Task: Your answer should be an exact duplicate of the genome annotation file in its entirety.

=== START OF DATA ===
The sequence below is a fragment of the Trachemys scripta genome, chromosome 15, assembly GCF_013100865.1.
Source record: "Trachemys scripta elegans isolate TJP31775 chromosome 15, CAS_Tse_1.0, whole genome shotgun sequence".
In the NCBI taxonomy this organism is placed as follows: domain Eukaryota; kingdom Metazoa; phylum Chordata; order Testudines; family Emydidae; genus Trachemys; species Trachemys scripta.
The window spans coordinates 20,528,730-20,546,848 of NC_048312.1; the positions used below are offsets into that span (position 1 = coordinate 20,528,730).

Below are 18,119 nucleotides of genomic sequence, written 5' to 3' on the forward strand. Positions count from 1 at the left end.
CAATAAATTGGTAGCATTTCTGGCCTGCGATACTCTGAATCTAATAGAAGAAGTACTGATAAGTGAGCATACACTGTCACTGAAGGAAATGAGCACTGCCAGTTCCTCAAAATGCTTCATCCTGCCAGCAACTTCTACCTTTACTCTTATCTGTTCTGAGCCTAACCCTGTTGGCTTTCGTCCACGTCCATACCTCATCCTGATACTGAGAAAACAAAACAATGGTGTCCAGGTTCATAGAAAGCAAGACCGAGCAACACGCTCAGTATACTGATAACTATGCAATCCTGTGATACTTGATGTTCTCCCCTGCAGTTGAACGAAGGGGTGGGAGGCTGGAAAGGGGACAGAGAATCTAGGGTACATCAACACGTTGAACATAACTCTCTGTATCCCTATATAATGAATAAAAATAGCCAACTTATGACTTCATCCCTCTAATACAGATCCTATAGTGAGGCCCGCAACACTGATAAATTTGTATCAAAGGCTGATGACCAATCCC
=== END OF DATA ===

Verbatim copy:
The sequence below is a fragment of the Trachemys scripta genome, chromosome 15, assembly GCF_013100865.1.
Source record: "Trachemys scripta elegans isolate TJP31775 chromosome 15, CAS_Tse_1.0, whole genome shotgun sequence".
In the NCBI taxonomy this organism is placed as follows: domain Eukaryota; kingdom Metazoa; phylum Chordata; order Testudines; family Emydidae; genus Trachemys; species Trachemys scripta.
The window spans coordinates 20,528,730-20,546,848 of NC_048312.1; the positions used below are offsets into that span (position 1 = coordinate 20,528,730).

Below are 18,119 nucleotides of genomic sequence, written 5' to 3' on the forward strand. Positions count from 1 at the left end.
CAATAAATTGGTAGCATTTCTGGCCTGCGATACTCTGAATCTAATAGAAGAAGTACTGATAAGTGAGCATACACTGTCACTGAAGGAAATGAGCACTGCCAGTTCCTCAAAATGCTTCATCCTGCCAGCAACTTCTACCTTTACTCTTATCTGTTCTGAGCCTAACCCTGTTGGCTTTCGTCCACGTCCATACCTCATCCTGATACTGAGAAAACAAAACAATGGTGTCCAGGTTCATAGAAAGCAAGACCGAGCAACACGCTCAGTATACTGATAACTATGCAATCCTGTGATACTTGATGTTCTCCCCTGCAGTTGAACGAAGGGGTGGGAGGCTGGAAAGGGGACAGAGAATCTAGGGTACATCAACACGTTGAACATAACTCTCTGTATCCCTATATAATGAATAAAAATAGCCAACTTATGACTTCATCCCTCTAATACAGATCCTATAGTGAGGCCCGCAACACTGATAAATTTGTATCAAAGGCTGATGACCAATCCC